Ambassador Lisa Carty
U.S. Representative to the UN Economic and Social Council
New York, New York
December 22, 2022
Thank you, Ambassador Kimani, for bringing us together this afternoon. We extend our sincere gratitude to Kenya for its leadership in peacebuilding and its co-facilitation of the peacebuilding financing resolution this year. As an elected member of the Security Council over these past two years, Kenya has been a critical partner in addressing threats to international peace and security.
Today’s discussion comes as the world is facing unprecedented conflict and fragility challenges – and breaking the worst kind of records. An estimated 340 million people are expected to need humanitarian assistance next year, an all-time high, and more than 100 million people are currently displaced. We are facing catastrophic food insecurity and climate crises, as well as deadly and protracted conflicts – the root causes of which remain largely unaddressed.
On all these fronts, the United States is doing its part to meet these urgent, global challenges. We remain the largest single humanitarian and development donor, and consistently rank among the biggest supporters of the UN development system. We are expanding our post-conflict and peacebuilding support activities through implementation of the U.S. Global Fragility Act, which we see as complementary to the efforts of both the Peacebuilding Commission and the Peacebuilding Fund.
Today, I would like to share three suggestions on what more we can collectively do to blunt these trends and ensure that we are better coordinating our efforts across humanitarian support, peacebuilding, and sustainable development to help deliver the progress we urgently need.
First, we should recenter our efforts to advance the 2030 Agenda and the 17 Sustainable Development Goals. They are our universally agreed framework and provide a road map for how to best accelerate our efforts – including by ensuring that no one is left behind. As the 2030 Agenda for Sustainable Development recognizes, development must be advanced alongside the other equal and interlinked pillars of the UN Charter – human rights and peace and security. The United States looks forward to participating actively in the preparations for the SDG Summit in September 2023.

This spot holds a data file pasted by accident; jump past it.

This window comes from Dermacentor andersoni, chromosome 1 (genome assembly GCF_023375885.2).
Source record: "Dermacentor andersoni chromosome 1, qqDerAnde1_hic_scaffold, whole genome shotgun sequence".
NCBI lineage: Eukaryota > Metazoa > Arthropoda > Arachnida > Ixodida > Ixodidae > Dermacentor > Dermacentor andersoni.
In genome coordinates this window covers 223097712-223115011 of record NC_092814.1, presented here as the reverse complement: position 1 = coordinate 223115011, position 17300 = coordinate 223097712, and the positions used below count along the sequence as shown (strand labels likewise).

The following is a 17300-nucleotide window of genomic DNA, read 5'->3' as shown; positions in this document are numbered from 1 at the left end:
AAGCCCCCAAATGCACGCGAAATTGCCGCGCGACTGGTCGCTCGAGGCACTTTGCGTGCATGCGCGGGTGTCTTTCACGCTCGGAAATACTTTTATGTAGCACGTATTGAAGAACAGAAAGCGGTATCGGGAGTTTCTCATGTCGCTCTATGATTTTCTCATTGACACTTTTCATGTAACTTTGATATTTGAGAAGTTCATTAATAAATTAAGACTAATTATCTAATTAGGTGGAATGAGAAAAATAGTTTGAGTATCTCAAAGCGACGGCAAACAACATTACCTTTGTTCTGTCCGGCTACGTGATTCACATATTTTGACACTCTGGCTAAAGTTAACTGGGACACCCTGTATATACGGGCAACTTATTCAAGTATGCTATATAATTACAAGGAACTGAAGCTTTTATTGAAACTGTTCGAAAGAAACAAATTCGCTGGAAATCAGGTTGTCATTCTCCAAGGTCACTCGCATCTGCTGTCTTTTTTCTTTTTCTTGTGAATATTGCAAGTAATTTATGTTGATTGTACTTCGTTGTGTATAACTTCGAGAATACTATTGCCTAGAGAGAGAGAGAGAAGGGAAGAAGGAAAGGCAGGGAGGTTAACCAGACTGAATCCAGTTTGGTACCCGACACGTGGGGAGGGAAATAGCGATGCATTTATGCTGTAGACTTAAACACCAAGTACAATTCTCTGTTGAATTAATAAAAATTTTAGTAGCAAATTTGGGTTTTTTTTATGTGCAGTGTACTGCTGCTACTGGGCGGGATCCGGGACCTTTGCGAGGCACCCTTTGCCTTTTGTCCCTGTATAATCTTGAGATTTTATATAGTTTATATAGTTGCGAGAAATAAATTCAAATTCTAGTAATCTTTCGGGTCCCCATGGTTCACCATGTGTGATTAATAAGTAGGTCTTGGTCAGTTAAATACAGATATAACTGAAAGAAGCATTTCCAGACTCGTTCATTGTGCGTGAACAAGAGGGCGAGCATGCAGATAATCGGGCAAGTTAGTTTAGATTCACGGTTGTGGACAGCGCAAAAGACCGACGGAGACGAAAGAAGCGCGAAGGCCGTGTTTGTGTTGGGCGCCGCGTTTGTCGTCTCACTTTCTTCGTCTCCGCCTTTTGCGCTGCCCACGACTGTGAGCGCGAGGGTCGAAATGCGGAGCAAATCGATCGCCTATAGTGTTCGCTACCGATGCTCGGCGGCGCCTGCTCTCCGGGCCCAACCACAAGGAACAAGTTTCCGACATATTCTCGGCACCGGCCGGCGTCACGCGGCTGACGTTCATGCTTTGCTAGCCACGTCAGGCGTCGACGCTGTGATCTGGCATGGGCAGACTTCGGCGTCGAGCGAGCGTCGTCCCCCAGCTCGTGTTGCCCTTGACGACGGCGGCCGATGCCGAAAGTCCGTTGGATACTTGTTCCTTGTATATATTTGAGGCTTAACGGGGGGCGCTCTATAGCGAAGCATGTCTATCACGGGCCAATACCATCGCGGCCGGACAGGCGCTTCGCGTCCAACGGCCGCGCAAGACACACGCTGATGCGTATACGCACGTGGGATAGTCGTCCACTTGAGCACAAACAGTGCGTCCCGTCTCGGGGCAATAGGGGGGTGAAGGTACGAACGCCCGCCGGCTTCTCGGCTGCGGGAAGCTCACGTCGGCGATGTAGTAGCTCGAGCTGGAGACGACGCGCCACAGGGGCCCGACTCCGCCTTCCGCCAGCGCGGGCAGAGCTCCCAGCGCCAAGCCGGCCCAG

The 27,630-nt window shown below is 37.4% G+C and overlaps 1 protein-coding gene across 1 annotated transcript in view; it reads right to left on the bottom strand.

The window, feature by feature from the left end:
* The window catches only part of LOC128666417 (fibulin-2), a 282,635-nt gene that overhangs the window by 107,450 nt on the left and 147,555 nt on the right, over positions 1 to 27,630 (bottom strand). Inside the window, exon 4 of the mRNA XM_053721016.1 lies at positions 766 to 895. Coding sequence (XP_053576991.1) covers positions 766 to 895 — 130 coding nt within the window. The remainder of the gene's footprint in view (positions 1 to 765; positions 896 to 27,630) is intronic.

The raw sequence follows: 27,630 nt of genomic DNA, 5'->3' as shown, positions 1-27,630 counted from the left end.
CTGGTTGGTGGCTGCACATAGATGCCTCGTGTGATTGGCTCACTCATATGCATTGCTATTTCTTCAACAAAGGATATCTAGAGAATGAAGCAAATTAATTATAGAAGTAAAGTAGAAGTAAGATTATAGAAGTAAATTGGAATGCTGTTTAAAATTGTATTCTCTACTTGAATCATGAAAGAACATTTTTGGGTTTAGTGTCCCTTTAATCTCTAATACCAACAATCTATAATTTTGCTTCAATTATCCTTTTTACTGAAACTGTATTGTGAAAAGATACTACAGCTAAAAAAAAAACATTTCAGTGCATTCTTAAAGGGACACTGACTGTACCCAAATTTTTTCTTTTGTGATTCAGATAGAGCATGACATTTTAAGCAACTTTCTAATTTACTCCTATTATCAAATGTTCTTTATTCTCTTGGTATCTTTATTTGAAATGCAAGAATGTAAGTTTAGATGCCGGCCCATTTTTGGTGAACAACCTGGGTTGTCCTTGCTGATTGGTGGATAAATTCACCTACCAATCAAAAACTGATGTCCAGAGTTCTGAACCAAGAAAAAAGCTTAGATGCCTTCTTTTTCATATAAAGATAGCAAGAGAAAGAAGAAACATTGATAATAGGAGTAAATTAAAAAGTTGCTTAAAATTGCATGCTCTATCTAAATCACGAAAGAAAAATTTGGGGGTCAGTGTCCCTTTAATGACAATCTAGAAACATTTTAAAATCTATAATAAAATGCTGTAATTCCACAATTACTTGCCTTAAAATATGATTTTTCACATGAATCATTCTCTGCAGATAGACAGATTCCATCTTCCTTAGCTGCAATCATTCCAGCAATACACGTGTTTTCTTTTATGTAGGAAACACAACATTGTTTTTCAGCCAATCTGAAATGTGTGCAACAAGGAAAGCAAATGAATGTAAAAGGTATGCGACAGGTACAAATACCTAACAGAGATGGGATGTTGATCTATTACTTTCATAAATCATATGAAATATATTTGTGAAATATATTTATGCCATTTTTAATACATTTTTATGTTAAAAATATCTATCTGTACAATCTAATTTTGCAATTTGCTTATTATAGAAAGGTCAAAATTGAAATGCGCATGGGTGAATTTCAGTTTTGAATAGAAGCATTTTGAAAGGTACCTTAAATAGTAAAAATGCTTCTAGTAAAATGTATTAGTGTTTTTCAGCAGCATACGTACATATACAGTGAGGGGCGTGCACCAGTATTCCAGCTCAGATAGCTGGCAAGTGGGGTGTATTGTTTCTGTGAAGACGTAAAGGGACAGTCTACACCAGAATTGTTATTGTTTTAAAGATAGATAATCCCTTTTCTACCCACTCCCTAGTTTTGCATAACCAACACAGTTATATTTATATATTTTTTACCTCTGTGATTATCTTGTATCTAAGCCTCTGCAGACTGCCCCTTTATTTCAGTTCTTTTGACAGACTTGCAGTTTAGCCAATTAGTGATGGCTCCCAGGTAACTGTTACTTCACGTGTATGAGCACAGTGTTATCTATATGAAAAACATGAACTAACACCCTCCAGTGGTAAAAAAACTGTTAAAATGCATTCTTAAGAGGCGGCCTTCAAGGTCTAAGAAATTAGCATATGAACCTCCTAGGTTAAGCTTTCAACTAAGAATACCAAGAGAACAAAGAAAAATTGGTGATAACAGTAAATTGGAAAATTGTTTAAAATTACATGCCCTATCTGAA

Second, we need a UN System that is fully activated and empowered to deliver in ways we know it can. We call on the UN system to pursue more systematic alignment and cooperation across organizations engaged in humanitarian assistance, peacebuilding, and development. This will require identifying complementary roles within existing mandates, strategic cooperation at Headquarters and at regional and country levels, and leveraging the critical role of UN Agencies, Funds and Programs.
And this leads me to my third point – the gains we are working towards will neither be fully achieved nor sustainable unless they’re inclusive and shared by everyone. That requires meaningfully engaging all actors, particularly women, across the continuum of humanitarian, peacebuilding, and development work. History has demonstrated that when women are at the table, we are much more likely to achieve lasting, inclusive outcomes. The importance of inclusion also means engaging marginalized populations and vulnerable groups – including indigenous persons, persons with disabilities, and LGBTQI+ individuals. We must also provide a voice to civil society.
As Ambassador Thomas-Greenfield stressed during last week’s Security Council briefing on reformed multilateralism, we must reinvigorate the UN system to respond to current and future crises. Through more coordinated and connected efforts, our hope is to find a way forward that helps address urgent global challenges, advance peacebuilding, and achieve the SDGs.